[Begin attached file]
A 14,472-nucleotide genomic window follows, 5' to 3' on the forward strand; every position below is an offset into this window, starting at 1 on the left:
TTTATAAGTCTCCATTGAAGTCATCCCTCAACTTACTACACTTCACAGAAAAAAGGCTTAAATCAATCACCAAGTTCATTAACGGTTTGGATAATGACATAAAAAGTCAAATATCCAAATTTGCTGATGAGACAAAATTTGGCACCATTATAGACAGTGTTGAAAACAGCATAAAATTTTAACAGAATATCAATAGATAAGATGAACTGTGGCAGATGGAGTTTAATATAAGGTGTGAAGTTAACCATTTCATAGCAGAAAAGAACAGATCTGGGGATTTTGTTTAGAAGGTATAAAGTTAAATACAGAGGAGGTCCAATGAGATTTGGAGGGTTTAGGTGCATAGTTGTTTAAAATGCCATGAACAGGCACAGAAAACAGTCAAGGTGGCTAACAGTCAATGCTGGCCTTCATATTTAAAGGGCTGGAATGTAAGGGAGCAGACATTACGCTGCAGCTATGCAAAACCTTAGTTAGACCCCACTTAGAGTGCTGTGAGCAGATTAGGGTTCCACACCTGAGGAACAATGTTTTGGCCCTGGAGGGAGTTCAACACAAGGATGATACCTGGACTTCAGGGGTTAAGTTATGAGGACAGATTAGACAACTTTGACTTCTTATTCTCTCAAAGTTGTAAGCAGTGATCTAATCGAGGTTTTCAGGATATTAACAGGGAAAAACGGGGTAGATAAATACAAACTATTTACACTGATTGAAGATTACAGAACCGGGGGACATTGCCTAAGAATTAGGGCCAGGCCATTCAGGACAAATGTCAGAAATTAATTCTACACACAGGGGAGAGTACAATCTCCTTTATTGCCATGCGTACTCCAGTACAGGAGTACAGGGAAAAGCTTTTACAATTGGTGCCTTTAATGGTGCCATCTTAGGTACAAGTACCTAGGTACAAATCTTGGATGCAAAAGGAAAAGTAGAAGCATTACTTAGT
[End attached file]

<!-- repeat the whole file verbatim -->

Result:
A 14,472-nucleotide genomic window follows, 5' to 3' on the forward strand; every position below is an offset into this window, starting at 1 on the left:
TTTATAAGTCTCCATTGAAGTCATCCCTCAACTTACTACACTTCACAGAAAAAAGGCTTAAATCAATCACCAAGTTCATTAACGGTTTGGATAATGACATAAAAAGTCAAATATCCAAATTTGCTGATGAGACAAAATTTGGCACCATTATAGACAGTGTTGAAAACAGCATAAAATTTTAACAGAATATCAATAGATAAGATGAACTGTGGCAGATGGAGTTTAATATAAGGTGTGAAGTTAACCATTTCATAGCAGAAAAGAACAGATCTGGGGATTTTGTTTAGAAGGTATAAAGTTAAATACAGAGGAGGTCCAATGAGATTTGGAGGGTTTAGGTGCATAGTTGTTTAAAATGCCATGAACAGGCACAGAAAACAGTCAAGGTGGCTAACAGTCAATGCTGGCCTTCATATTTAAAGGGCTGGAATGTAAGGGAGCAGACATTACGCTGCAGCTATGCAAAACCTTAGTTAGACCCCACTTAGAGTGCTGTGAGCAGATTAGGGTTCCACACCTGAGGAACAATGTTTTGGCCCTGGAGGGAGTTCAACACAAGGATGATACCTGGACTTCAGGGGTTAAGTTATGAGGACAGATTAGACAACTTTGACTTCTTATTCTCTCAAAGTTGTAAGCAGTGATCTAATCGAGGTTTTCAGGATATTAACAGGGAAAAACGGGGTAGATAAATACAAACTATTTACACTGATTGAAGATTACAGAACCGGGGGACATTGCCTAAGAATTAGGGCCAGGCCATTCAGGACAAATGTCAGAAATTAATTCTACACACAGGGGAGAGTACAATCTCCTTTATTGCCATGCGTACTCCAGTACAGGAGTACAGGGAAAAGCTTTTACAATTGGTGCCTTTAATGGTGCCATCTTAGGTACAAGTACCTAGGTACAAATCTTGGATGCAAAAGGAAAAGTAGAAGCATTACTTAGT